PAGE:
Terry Collins essentially threw his "D" lineup out there against the Minnesota Twins, and in spite of holding a slim late lead remained firm in his desire to not use any of his everyday players, and won the game anyway. It's either that or this is just the sort of luxury you can take in the middle of September when you have 39 players on your active roster and you're playing a team that's on the precipice of 100 losses for the season.
Not playing at all were Jose Reyes, James Loney, Curtis Granderson, Jay Bruce, Addison Reed or Jeurys Familia. Asdrubal Cabrera made only a cameo appearance. Yoenis Cespedes refused a day off and ended up leaving early anyway due to illness. Appearing instead was a veritable motley crew of players involving Gabriel Ynoa, Michael Conforto, Alejandro De Aza, Matt Reynolds, Kelly Johnson and, for the first time in months, Lucas Duda and Juan Lagares even saw some action in the 9th inning. This lineup wasn't exactly gangbusters, but the 3 runs they generated against Kyle Gibson was enough as they won, 3-2, to finish off the sweep of the Twins.
It appeared early as though this lineup was going to run Gibson off the mound before he'd even gotten started. A walk, a hit and a hit batter loaded the bases with no outs, and cleanup hitter Michael Conforto picked up a 2-run single, and then Gibson walked the next guy, and already there was action in the Twins bullpen. But Travis d'Arnaud, who's totally off kilter with no clear direction to get him out of this tailspin, hit the ball right on the screws--right at Brian Dozier who easily doubled Conforto off 2nd and kind of righted Gibson's ship. After that, the Mets did little off him except for a T.J. Rivera Home Run in the 3rd that ended up holding up as the winning run.
Ynoa, on the other hand, acquitted himself well enough over 4.2 innings. Aside from some 2nd inning difficulty, Ynoa was by and large fine on a day in which Collins basically said anything beyond 4 solid innings was gravy, and he did that, and he probably could have finished the 5th, too, and Collins probably outfoxed himself by pulling Ynoa after allowing that 2 out hit in the 5th and it nearly bit him in the ass. It ended up taking two pitchers to get that 3rd out. Fortunately, nothing of consequence happened during that span.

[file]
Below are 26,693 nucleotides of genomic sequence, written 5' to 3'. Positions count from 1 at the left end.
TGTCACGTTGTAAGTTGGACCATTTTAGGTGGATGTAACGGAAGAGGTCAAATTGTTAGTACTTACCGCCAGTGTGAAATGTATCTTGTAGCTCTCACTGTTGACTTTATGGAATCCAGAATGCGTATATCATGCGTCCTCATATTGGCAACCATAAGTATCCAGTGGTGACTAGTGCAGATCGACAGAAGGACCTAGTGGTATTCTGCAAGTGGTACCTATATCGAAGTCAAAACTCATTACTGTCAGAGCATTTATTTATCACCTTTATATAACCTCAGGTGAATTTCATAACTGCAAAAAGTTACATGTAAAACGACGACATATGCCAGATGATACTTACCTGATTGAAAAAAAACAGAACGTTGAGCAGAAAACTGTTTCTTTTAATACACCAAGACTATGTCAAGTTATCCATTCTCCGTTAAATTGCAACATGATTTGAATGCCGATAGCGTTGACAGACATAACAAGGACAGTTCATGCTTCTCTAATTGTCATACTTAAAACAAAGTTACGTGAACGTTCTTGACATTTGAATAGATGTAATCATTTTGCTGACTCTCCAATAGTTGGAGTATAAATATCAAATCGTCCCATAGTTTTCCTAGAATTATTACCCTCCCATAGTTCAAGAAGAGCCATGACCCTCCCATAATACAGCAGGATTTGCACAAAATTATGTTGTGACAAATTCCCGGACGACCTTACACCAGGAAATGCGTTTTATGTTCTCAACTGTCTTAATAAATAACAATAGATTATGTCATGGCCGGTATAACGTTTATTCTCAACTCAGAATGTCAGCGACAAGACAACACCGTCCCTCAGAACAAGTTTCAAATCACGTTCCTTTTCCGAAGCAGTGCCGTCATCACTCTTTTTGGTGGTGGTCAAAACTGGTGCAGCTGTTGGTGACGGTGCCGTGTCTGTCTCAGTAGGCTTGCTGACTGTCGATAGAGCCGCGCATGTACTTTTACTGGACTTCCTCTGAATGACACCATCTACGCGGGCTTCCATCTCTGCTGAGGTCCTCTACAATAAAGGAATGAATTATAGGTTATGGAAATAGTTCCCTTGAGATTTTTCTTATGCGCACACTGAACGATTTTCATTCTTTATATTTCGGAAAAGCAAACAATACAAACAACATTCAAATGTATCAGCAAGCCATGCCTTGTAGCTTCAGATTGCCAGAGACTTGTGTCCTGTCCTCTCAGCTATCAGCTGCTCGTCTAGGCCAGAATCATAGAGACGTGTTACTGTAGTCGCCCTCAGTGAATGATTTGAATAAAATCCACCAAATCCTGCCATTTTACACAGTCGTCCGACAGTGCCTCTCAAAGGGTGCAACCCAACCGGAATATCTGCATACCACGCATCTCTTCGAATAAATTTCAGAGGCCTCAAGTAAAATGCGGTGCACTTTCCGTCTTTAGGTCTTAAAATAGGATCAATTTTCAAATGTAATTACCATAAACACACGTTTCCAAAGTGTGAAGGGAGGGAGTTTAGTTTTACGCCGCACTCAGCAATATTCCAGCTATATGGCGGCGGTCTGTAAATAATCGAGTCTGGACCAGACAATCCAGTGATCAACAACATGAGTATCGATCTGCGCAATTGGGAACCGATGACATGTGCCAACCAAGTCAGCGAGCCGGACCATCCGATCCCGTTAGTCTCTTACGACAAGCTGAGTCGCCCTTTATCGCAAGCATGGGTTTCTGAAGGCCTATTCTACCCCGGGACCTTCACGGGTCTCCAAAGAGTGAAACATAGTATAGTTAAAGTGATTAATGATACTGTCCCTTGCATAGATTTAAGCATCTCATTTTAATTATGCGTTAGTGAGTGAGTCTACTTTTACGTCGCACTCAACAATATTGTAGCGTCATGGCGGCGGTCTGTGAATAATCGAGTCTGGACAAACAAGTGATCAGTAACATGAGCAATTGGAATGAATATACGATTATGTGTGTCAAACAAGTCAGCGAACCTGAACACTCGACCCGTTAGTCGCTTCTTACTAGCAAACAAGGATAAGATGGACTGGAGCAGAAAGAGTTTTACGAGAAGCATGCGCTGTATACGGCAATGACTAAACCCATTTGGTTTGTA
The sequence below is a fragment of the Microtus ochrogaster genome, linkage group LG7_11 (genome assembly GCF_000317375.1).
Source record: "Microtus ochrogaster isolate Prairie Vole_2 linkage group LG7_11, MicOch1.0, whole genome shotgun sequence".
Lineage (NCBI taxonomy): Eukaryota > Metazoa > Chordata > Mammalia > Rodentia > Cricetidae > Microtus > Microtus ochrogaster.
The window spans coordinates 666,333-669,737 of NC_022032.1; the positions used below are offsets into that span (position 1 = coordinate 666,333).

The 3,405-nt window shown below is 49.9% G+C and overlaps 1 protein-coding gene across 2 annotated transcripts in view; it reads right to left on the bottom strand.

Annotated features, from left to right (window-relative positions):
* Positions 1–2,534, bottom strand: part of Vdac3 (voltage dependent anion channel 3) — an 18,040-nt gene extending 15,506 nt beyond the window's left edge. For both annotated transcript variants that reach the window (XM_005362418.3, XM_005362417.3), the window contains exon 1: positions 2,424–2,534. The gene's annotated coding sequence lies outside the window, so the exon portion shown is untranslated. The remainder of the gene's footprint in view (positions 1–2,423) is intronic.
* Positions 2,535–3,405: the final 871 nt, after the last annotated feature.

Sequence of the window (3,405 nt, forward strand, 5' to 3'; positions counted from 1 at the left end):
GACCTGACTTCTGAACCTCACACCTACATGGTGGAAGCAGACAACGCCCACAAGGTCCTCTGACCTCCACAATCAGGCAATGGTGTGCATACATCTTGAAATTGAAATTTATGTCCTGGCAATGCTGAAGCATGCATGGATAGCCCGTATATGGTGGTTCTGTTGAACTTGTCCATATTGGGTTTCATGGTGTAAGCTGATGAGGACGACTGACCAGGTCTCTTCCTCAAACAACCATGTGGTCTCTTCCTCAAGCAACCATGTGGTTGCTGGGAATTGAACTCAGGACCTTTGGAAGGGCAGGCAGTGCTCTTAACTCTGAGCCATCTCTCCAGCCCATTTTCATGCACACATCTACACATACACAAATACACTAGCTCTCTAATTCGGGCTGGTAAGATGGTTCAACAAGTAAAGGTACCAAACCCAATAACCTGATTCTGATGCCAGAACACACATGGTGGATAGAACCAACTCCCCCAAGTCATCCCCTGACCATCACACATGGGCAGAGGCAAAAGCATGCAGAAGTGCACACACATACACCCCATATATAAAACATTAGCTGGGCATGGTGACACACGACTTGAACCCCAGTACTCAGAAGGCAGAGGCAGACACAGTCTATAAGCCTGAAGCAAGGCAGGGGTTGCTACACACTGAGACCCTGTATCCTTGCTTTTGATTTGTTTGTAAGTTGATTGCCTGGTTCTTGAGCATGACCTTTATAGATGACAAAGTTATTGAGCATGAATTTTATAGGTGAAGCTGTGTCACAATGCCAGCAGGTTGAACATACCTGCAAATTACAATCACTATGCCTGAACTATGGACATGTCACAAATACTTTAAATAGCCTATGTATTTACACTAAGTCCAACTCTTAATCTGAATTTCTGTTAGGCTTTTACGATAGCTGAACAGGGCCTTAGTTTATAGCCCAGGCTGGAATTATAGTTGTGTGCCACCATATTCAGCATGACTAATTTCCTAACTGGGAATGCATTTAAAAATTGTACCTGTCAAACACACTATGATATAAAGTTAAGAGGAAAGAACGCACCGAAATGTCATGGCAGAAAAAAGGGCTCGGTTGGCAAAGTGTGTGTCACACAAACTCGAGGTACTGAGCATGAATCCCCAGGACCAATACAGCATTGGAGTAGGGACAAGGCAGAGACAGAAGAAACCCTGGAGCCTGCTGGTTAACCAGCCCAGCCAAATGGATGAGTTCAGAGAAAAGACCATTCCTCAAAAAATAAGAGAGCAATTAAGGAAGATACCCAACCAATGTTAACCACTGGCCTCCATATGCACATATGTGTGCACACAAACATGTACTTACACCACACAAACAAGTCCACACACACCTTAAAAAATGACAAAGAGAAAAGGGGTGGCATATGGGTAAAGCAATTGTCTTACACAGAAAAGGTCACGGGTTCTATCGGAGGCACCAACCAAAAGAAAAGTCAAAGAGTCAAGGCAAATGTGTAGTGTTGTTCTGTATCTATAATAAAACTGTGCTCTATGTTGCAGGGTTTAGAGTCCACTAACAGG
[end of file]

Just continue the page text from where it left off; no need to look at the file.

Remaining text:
After that, it was basically a by-committee day for the Mets. Erik Goeddel got the last out of the 5th, worked a clean 6th and vultured a win for his troubles. Josh Smoker handled the 7th. Fernando Salas allowed a monstrous Home Run to Kennys Vargas and a subsequent hit to Robbie Grossman, but he too got a pair of outs to start the 8th. Jerry Blevins came in and got Eduardo Escobar to finish out the 8th, and what the hell, at that point they may as well send him out for the 9th as well, and they did, and he very quickly and quietly set down the Twins in order to pick up his second save in the past week.
And, of course, later in the afternoon the Cardinals beat the Giants once again, and with that the Mets now find themselves clean in front in the NL Wildcard race. I'm still baffled at how this has all come to pass, but at the same time I'm not sure anyone can legitimately complain. After everything that's gone on, the Mets now find themselves heading into the season's final two weeks in possession of a Playoff spot and not only that, they'd host a Wildcard game on top of it. I know that in the past the final two weeks of the season have involved a lot of weird things for the Mets, and who knows what's coming down the pike this season, but the trepidation of prior seasons maybe doesn't seem quite so bad this year.
Then again, ask me that question in a week. Then ask me again in 10 days. And so on, and so forth...